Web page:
Sometimes all we ask is that our words be heard and our feelings be validated. Randi G Fine
Have you ever gone to someone for help and left feeling even more empty and alone? Years ago, I was going through a hard time, and I went to family members for emotional support. Their response was telling me what to do and venting their own problems. They hadn't heard anything I said, my pain, my feelings, etc. So I talked with my Minister about it, and she said we all have gifts--something we do well--but we don't all have the same gift. And not everyone knows how to listen, understand, and support with love and kindness.
She said think about what gifts the people in your life have, so you'll know who can share your feelings and give you the understanding and compassion you need ... and who can't. Then when you're going through the pain of a difficult situation, go only where you know you'll be supported, and go to others for other needs. But love all of them anyway, and give your own gift freely with love.
Well, a couple years ago an old patient of mine said all this in just a few words. She said, "You can't get bread from a hardware store." How profound. Now I know who's a hardware store and who has the bread (support). So I know where to go when I need understanding and compassion.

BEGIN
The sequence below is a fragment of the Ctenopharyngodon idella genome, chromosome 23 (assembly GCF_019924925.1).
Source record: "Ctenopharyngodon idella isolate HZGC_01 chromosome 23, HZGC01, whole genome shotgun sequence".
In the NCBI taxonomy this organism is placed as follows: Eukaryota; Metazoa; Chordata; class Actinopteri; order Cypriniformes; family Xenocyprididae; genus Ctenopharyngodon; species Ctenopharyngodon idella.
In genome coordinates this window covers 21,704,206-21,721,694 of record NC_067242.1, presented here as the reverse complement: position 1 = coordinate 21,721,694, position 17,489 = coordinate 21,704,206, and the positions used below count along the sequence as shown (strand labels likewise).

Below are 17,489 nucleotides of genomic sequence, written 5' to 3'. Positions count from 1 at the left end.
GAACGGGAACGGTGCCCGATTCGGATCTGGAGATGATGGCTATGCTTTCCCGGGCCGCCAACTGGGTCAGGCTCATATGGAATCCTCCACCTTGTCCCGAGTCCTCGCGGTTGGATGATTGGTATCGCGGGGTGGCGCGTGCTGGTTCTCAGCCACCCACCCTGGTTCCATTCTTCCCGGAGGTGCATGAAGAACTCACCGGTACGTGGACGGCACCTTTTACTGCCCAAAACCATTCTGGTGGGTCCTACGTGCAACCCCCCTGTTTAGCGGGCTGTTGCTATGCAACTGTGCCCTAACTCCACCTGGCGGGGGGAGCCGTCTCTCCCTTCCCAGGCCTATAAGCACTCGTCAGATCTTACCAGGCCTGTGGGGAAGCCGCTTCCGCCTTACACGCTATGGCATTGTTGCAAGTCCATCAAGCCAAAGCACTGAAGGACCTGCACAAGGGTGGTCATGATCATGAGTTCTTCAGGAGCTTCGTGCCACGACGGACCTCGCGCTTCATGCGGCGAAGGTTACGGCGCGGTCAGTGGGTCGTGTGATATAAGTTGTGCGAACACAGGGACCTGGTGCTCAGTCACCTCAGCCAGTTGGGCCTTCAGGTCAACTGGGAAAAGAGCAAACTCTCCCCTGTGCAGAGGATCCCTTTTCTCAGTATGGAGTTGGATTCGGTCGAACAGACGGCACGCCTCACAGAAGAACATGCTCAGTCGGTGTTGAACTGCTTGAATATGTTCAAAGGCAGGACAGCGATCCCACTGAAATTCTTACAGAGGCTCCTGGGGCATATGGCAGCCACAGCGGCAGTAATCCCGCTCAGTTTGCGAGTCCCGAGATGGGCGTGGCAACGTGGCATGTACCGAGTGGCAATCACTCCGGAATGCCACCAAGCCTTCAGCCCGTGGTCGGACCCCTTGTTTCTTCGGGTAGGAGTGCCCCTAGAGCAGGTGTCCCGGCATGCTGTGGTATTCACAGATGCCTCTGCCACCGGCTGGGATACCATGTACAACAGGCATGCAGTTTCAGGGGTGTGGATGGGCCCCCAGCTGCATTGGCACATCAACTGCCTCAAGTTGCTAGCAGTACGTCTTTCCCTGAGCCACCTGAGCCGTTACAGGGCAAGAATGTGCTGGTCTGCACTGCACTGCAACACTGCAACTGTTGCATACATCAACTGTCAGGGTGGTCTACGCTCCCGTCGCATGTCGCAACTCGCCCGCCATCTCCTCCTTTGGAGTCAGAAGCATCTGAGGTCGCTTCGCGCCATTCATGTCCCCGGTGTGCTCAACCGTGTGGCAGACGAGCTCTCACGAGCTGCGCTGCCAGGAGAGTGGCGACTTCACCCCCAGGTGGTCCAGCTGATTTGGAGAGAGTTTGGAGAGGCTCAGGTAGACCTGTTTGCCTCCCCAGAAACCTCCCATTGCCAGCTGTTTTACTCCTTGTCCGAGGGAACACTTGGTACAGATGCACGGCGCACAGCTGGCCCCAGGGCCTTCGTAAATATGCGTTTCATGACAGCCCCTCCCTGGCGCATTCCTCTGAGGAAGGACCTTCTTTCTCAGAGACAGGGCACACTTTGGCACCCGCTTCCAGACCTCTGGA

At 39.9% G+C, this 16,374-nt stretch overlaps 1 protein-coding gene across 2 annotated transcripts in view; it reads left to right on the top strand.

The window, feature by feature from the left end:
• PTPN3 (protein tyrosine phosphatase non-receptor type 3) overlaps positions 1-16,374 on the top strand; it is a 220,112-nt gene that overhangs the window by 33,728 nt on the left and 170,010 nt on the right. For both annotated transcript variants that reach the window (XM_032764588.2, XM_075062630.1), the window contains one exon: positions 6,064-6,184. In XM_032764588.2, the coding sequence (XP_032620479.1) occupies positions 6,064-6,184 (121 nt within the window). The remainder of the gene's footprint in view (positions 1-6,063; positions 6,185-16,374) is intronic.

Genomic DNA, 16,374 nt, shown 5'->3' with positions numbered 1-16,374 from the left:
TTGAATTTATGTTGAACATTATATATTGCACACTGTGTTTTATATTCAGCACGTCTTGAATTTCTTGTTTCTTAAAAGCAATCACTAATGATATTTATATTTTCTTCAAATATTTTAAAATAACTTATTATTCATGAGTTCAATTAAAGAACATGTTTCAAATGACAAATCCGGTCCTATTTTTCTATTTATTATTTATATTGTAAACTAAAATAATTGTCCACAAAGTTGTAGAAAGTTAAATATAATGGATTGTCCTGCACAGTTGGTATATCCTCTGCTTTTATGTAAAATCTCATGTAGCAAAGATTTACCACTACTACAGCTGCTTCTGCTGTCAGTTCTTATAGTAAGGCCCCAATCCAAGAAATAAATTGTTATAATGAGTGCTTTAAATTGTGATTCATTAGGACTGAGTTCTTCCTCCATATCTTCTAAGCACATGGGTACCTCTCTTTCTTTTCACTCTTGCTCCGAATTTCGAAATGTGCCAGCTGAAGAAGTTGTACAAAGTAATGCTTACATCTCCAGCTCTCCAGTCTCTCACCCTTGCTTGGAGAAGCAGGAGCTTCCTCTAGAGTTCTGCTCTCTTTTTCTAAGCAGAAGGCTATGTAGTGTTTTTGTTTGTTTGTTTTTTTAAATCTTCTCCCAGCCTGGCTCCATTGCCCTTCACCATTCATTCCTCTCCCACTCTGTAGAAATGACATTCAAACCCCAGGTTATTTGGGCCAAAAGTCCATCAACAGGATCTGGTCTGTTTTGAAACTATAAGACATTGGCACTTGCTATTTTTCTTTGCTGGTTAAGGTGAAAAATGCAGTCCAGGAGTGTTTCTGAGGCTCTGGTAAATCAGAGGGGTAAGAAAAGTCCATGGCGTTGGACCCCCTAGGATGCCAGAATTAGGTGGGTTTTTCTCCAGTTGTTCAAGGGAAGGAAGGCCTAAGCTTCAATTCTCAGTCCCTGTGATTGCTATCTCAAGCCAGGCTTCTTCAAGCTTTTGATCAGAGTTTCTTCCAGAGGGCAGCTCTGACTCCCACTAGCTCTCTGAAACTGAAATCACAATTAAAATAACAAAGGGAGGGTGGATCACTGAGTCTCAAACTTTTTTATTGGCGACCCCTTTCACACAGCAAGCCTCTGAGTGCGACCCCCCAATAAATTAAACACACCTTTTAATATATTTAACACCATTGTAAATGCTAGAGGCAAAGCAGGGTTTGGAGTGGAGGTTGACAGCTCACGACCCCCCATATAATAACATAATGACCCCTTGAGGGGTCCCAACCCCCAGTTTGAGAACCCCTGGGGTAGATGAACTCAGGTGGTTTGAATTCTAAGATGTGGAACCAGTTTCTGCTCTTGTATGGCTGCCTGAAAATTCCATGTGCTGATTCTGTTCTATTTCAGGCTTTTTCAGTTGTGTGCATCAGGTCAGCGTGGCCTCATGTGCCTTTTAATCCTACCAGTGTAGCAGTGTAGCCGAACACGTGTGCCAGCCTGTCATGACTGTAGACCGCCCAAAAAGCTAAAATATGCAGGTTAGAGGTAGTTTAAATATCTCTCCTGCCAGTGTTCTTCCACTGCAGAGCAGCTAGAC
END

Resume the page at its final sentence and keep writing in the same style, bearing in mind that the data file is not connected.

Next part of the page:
As we work to create light for others, we naturally light our own way. Mary Anne Radmacher
There are many kind people who have difficulty dealing with another person's pain. And if you're one of those, look at your own life and discover your gift. You may not be aware of what you would call a gift, but you do have one--something you do well. And you can use your gift to put some light in someone's life. When just talking with someone, listen to their words and hear with your heart. Give your gift with a smile, and you both will be blessed. And when you're hurting and need help, look for the bread store. :-)
I wish you blessings whether giving or receiving.
Monday, November 9, 2015
In our travel through life we live in mostly predictable patterns involving every aspect of life. When we get up in the morning, we expect our day to be as we've already imagined it. Our plans are made, and we expect to fulfill them. And we don't want unexpected occurrences changing any of it. No interruptions, please.
But whether we like it or not, unforeseen things do happen, like a check bounces at the bank, the car has a flat tire, your kid missed the school bus, you forgot an important appointment, etc, etc. All bothersome, but part of daily life and fairly quickly resolved or at least tolerated. But what happens when unexpected illness invades your systematic life, like a ferocious belly ache, a hip replacement, a fractured leg, the flu, various viral infections, etc, etc. Such health challenges are not life threatening, but they put your life on hold, and they require more than a band aid.